I source everything myself. I have three, four suppliers that I trust and I usually work with the same people. There’s a place in Milan that buys and sells deadstock from other design houses, so I work with them a lot. There’s an amazing company in Berlin that offers a great range of organic fabrics...
Finding a material I like heavily influences what I make, when you are trying to produce within certain parameters, (natural fibres, small editions) the options can be quite limited.
What are you looking for in your materials?
I only work with natural fibres. If I’m using new cotton, it’s always organic, and if it’s not organic, it’s because it’s an offcut fabric.
I like to use silk a lot because of its durability.
I recently took part in an exhibition and presented video footage of an experiment where I tested the durability of the garment, in this case of a silk dress. I took it to the coast in the north of Germany and washed it in the sea and tried to break it against the rocks. I wanted to see how the garment and the fibres were affected, but the dress didn’t break down at all! The dye was affected but the shape but the dress was completely intact. It was a nice realisation that what I am making really is incredibly durable.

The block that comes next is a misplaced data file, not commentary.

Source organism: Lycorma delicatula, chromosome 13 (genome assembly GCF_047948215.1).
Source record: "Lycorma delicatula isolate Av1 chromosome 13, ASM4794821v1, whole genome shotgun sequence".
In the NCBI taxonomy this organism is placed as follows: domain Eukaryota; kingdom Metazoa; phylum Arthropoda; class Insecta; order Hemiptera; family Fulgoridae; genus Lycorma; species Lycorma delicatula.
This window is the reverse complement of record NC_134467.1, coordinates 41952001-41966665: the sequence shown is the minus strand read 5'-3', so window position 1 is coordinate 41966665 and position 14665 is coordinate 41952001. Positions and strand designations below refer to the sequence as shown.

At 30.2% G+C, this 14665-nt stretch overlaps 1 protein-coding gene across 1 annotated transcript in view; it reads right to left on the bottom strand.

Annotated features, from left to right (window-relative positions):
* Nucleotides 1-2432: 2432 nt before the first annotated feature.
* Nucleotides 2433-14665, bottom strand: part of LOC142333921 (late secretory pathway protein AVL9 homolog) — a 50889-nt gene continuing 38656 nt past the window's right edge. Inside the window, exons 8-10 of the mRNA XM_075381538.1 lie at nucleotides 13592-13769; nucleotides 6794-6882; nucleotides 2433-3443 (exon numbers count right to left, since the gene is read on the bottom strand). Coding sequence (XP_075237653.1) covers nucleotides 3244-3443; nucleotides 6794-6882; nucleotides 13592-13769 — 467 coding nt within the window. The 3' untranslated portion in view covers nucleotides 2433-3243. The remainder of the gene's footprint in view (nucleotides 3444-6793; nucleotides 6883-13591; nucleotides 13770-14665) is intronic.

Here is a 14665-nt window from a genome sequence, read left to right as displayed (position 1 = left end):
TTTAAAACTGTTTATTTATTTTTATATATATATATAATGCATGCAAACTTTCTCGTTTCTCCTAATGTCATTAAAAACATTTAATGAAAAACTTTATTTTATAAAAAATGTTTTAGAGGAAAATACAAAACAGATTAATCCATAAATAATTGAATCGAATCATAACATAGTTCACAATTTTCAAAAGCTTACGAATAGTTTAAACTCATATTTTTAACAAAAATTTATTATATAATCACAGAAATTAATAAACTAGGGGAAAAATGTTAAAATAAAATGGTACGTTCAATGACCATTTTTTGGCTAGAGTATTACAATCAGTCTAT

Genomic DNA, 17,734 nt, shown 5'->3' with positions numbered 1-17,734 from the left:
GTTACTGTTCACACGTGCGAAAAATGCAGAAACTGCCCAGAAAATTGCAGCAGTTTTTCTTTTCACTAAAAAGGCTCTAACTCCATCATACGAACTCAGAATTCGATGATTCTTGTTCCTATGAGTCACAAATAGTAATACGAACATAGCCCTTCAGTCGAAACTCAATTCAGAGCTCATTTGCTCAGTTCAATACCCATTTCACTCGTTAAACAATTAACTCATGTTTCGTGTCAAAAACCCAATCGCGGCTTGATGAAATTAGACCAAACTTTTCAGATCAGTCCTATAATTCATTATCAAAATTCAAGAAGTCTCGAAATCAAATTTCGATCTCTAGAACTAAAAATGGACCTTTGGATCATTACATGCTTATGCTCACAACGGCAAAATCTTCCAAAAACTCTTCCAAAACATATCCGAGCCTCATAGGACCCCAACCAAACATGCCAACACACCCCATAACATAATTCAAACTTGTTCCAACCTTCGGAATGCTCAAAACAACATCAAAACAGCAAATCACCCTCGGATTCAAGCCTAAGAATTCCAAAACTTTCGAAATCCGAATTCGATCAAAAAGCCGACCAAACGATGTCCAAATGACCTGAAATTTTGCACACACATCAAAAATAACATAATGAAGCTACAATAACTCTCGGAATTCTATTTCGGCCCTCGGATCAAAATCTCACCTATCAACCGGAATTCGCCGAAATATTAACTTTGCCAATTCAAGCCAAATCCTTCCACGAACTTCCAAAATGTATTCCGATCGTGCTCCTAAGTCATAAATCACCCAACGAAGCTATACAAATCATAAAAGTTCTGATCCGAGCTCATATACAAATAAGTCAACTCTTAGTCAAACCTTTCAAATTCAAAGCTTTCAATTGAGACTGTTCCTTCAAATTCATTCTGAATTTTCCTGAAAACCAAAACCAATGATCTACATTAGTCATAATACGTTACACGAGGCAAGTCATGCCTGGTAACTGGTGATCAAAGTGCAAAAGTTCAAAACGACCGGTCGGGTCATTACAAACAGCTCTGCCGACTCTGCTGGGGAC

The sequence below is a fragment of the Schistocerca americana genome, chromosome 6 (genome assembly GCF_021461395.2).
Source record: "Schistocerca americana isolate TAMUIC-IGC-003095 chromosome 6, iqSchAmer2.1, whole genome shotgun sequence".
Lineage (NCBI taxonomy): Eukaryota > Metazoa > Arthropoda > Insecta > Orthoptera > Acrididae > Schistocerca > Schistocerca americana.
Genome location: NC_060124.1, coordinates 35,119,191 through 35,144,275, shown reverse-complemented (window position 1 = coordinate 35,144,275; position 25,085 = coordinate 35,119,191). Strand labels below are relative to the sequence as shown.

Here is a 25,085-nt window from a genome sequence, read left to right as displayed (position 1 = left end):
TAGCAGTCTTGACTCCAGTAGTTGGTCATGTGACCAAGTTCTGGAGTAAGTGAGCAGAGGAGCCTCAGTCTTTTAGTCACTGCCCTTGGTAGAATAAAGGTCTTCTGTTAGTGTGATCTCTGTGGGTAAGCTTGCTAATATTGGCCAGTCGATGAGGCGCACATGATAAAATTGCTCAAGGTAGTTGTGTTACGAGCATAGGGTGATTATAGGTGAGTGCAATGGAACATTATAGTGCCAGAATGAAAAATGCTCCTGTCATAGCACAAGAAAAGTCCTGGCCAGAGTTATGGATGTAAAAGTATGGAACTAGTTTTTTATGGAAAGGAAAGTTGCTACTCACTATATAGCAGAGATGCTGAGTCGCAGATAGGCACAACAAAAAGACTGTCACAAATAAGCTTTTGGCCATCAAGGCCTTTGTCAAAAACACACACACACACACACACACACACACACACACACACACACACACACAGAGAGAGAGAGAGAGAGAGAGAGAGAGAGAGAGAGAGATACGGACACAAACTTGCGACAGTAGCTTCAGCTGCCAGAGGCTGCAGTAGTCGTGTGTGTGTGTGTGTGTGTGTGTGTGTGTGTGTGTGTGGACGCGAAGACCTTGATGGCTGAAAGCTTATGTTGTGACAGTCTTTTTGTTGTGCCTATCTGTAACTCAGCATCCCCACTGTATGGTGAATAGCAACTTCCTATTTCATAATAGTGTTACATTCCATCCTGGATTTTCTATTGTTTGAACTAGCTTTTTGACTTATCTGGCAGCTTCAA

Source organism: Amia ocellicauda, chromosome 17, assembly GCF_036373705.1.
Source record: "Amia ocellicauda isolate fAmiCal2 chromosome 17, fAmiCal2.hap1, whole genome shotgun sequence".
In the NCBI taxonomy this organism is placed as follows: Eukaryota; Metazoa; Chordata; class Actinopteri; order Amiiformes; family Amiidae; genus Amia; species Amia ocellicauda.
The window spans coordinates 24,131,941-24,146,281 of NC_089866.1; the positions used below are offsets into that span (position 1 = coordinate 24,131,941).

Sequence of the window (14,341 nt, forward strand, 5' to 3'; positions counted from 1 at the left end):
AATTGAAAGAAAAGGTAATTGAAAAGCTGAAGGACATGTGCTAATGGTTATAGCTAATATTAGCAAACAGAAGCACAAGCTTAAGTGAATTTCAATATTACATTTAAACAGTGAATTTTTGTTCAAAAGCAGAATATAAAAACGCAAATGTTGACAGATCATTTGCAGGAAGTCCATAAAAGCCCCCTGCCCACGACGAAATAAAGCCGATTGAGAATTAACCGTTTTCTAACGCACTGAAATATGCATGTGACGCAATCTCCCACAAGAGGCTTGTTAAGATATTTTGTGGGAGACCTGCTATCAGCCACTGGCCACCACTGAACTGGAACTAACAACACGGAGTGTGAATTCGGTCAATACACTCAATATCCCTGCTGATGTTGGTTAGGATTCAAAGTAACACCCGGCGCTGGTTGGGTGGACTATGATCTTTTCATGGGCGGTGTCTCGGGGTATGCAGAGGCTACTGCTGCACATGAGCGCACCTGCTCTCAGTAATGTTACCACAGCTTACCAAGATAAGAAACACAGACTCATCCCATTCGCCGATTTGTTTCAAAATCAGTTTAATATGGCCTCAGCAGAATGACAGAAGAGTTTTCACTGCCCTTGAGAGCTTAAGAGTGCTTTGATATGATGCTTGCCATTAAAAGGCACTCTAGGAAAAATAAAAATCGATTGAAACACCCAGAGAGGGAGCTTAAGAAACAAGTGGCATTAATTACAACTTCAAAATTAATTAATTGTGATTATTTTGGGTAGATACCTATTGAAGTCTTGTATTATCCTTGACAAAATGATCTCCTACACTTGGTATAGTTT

So is durability important for you?
Yes, I spend so much time creating these garments that it’s important to think about how long they’re going to be around for.
What are your feelings about the word “sustainability”?
It’s been thrown around so much in the past few years and it has become a selling tool. There are so many new sustainable brands but also established companies that are adopting the term, but no straightforward way to define what it means or should mean for a clothing line. If you are working with organic cotton and branding yourself as sustainable, but you are producing in a factory in Bangladesh with underpaid workers, that's fucked up and this happens all the time.
On the other hand, it is definitely a positive thing that established companies are feeling the pressure to start making changes.
I don't like to be labeled as a sustainable brand because nothing you produce can ever be 100% sustainable, but mindful production is important to me. My focus will always be on creating something beautiful, making it as sustainably as possible is something that should happen naturally, not a marketing tool.